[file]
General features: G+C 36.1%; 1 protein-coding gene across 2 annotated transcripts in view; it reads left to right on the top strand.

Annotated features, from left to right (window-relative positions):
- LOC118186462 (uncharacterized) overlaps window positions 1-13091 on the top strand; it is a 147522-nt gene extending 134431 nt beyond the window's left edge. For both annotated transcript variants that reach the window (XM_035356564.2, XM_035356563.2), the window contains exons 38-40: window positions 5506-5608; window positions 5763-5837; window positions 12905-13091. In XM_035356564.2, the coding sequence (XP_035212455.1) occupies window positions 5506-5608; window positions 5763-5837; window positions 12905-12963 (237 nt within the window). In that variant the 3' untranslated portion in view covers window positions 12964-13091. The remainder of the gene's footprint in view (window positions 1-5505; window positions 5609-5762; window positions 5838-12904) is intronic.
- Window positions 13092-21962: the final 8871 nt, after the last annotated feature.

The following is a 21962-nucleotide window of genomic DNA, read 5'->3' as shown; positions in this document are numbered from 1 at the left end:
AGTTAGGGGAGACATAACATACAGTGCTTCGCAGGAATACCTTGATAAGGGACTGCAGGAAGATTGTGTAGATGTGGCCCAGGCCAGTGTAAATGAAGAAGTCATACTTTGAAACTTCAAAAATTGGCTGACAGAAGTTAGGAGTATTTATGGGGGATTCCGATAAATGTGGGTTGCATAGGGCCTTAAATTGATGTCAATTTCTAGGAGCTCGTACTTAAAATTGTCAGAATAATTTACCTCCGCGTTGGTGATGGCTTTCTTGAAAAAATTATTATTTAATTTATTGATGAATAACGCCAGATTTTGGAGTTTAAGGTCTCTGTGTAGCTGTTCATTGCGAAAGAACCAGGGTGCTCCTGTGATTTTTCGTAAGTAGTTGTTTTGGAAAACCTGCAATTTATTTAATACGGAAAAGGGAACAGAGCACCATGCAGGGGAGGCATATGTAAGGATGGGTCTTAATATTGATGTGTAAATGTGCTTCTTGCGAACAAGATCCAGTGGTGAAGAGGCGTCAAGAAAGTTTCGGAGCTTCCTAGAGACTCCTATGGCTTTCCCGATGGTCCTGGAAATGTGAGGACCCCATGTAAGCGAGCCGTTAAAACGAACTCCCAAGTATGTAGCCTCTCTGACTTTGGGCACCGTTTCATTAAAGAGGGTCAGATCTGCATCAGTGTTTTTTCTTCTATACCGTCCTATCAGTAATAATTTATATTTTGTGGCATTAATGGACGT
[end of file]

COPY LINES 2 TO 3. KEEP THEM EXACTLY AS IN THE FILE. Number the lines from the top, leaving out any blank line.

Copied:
Annotated features, from left to right (window-relative positions):
- LOC118186462 (uncharacterized) overlaps window positions 1-13091 on the top strand; it is a 147522-nt gene extending 134431 nt beyond the window's left edge. For both annotated transcript variants that reach the window (XM_035356564.2, XM_035356563.2), the window contains exons 38-40: window positions 5506-5608; window positions 5763-5837; window positions 12905-13091. In XM_035356564.2, the coding sequence (XP_035212455.1) occupies window positions 5506-5608; window positions 5763-5837; window positions 12905-12963 (237 nt within the window). In that variant the 3' untranslated portion in view covers window positions 12964-13091. The remainder of the gene's footprint in view (window positions 1-5505; window positions 5609-5762; window positions 5838-12904) is intronic.